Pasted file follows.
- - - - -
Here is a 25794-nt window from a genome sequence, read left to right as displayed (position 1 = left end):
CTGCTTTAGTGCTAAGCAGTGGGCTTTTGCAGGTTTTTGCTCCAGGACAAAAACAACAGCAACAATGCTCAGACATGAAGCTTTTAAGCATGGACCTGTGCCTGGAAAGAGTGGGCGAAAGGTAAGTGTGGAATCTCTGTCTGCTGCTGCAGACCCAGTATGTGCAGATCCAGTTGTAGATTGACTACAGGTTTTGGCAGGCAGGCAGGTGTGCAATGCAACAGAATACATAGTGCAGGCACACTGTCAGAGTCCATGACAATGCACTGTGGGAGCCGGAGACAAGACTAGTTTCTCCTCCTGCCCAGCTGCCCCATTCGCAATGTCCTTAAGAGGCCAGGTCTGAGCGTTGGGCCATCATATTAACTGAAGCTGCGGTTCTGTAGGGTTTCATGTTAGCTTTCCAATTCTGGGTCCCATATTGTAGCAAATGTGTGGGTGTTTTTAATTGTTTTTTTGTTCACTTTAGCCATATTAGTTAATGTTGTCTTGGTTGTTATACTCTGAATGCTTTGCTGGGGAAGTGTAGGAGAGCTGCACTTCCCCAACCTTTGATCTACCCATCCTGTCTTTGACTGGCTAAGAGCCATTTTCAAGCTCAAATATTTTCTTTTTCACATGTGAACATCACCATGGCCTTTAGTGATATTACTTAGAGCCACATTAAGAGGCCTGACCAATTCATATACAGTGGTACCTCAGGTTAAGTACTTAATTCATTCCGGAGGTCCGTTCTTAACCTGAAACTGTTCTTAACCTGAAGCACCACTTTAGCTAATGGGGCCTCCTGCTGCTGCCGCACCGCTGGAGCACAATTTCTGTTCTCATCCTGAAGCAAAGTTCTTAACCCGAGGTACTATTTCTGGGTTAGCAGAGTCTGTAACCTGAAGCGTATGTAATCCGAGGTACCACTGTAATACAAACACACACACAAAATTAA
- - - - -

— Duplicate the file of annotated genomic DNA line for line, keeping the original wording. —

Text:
Here is a 25794-nt window from a genome sequence, read left to right as displayed (position 1 = left end):
CTGCTTTAGTGCTAAGCAGTGGGCTTTTGCAGGTTTTTGCTCCAGGACAAAAACAACAGCAACAATGCTCAGACATGAAGCTTTTAAGCATGGACCTGTGCCTGGAAAGAGTGGGCGAAAGGTAAGTGTGGAATCTCTGTCTGCTGCTGCAGACCCAGTATGTGCAGATCCAGTTGTAGATTGACTACAGGTTTTGGCAGGCAGGCAGGTGTGCAATGCAACAGAATACATAGTGCAGGCACACTGTCAGAGTCCATGACAATGCACTGTGGGAGCCGGAGACAAGACTAGTTTCTCCTCCTGCCCAGCTGCCCCATTCGCAATGTCCTTAAGAGGCCAGGTCTGAGCGTTGGGCCATCATATTAACTGAAGCTGCGGTTCTGTAGGGTTTCATGTTAGCTTTCCAATTCTGGGTCCCATATTGTAGCAAATGTGTGGGTGTTTTTAATTGTTTTTTTGTTCACTTTAGCCATATTAGTTAATGTTGTCTTGGTTGTTATACTCTGAATGCTTTGCTGGGGAAGTGTAGGAGAGCTGCACTTCCCCAACCTTTGATCTACCCATCCTGTCTTTGACTGGCTAAGAGCCATTTTCAAGCTCAAATATTTTCTTTTTCACATGTGAACATCACCATGGCCTTTAGTGATATTACTTAGAGCCACATTAAGAGGCCTGACCAATTCATATACAGTGGTACCTCAGGTTAAGTACTTAATTCATTCCGGAGGTCCGTTCTTAACCTGAAACTGTTCTTAACCTGAAGCACCACTTTAGCTAATGGGGCCTCCTGCTGCTGCCGCACCGCTGGAGCACAATTTCTGTTCTCATCCTGAAGCAAAGTTCTTAACCCGAGGTACTATTTCTGGGTTAGCAGAGTCTGTAACCTGAAGCGTATGTAATCCGAGGTACCACTGTAATACAAACACACACACAAAATTAA